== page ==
Then we swung around and cut 14 new pairs out of the calving field, and into the now-empty “rocks” field.
Light snow was blowing in our face the whole time, but the temperature was hovering around freezing – not particularly unpleasant weather. Two cows were obviously going into labor, so we pushed them on down into the calving shed. There’s no reason for a new calf to be born into a snowbank when we have an empty shed with a nice straw-covered floor. It’s bad enough to be rudely thrust from a weightless, 103o environment out onto a cold hard ground, when we can temper it with warm, dry straw.
And we elected to spread more of that warm, dry straw out into the field for the rest of the heavies.
There had been one calf born earlier in the day up on the hillside in the calving field. Once a calf has dried off and had a good suckle, he can stand a lot of cold. But there was a second cow nearby. I called Eric.
“It’s snowing too hard to see if that second cow has a calf,” I said.
Eric was just heading out to throw off the late feed for those heavies. He soon radioed back that she had a new calf.
I rummaged around in the glove-boxes for a pair of rubber-palmed gloves, jumped on the quad, and headed down to the shed to tie onto the sled. The calf lay quietly in the sled, is mother followed along easily, and now we had our fourth calf for the day, safe and warm in the shed.
Thursday, March 19, 2020
In fact, it’s too cold for my old bones. But the work goes on.
Calving is just taking off on our ranch, with three calves born yesterday. It’s 20o today, with a cold wind blowing snow out of the northeast. Too cold for a horseback ride – yet we did it anyway.
Our two-year-old heifers are out in a field across the river, and these girls are the high-risk group for calving. We needed to sort through them to bring in the ones approaching calving – a job we try to accomplish every five days or so.
My first stop ahorseback was back to the house - where I traded my felt hat for a wool ear-lap cap, and my insulated gloves for mitts with knitted wool liners. Then it is a mile ride out across the bridge and upriver into that wind. (A long trot is 11 MPH; the wind at 11 MPH; total “wind chill” at 22 MPH.
The heifers followed the main trail down across the gulch, but pulled up short at a deep snow drift on the brow of the gulch on the other side. The flow was disrupted as we followed them up the gulch to the road crossing.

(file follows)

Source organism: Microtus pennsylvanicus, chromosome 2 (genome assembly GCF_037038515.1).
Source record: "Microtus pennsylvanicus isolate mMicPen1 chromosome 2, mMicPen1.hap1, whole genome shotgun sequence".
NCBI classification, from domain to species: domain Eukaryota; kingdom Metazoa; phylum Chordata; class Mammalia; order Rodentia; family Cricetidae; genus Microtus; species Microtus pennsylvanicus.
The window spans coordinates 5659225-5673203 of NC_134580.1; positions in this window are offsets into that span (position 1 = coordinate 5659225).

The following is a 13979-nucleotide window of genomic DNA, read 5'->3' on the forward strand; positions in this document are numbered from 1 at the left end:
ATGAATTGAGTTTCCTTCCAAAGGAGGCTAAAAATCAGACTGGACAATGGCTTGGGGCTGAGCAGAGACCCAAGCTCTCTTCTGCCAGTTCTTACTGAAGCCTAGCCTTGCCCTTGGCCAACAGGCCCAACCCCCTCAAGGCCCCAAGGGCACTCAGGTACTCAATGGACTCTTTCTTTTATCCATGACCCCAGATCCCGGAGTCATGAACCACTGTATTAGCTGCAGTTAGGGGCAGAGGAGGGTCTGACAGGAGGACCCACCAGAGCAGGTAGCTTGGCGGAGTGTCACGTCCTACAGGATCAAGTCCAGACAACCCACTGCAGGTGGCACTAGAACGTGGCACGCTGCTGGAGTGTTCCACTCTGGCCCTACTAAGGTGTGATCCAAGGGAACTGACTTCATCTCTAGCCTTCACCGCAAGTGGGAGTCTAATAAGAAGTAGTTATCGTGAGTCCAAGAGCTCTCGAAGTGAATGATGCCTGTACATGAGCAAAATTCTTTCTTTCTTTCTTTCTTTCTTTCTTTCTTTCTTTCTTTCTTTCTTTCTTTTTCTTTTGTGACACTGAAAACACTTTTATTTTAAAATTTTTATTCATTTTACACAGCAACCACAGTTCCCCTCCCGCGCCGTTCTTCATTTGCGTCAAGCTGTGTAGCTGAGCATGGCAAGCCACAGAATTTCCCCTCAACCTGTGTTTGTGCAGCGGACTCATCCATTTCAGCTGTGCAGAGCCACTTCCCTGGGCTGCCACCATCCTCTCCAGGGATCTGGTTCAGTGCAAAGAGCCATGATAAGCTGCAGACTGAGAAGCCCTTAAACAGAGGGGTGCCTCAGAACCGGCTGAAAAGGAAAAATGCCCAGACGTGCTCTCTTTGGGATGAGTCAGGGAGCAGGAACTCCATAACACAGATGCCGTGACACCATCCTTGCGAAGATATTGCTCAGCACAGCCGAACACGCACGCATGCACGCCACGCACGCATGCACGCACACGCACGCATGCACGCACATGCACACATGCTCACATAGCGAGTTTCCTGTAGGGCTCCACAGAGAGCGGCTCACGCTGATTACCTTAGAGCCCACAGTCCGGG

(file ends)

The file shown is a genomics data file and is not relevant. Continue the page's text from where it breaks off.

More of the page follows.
We held them up in the “bridge trap”, where we cut out the ones showing “heavy” – that are likely to calve in the next week. There were 8 in today’s cut.
As we sorted, I noted that although most of my toes were numb, I could still feel my big toes. I remember rides where everything below my knees was numb. And today the ride was all within sight of the house!
My little dog Niña abhors the cold. She has the short-haired blue coat of her Blue Heeler father. But she remained right behind my horse until each time I sent her out after a laggard.
On the return trip to their pasture, the heifers piled on down through that snowdrift on the brow. And the horses picked up a lope after we dropped the heifers home and turned back toward the barn. They chose to climb back up through that snowdrift - rather than take the longer, easier way home – and we let them.
I read in my newsfeed that most of the US is shut down. The governor of Montana has closed the schools, restaurants, and bars. My wife reports the shelves of the local grocery stores to be scant.
Looking out my window, however, I see none of this. There is food in my refrigerator, freezer, and pantry. There are still two rolls of TP in the closet, with a roll and a spare in each bathroom. My discard pile has enough newsprint for months more.
The price of live cattle is down $20 per hundred-weight – but the price of “boxed” retail-ready beef is UP $20! People are suddenly buying less from the restaurant trade and more from the grocery stores – just as they did in my childhood.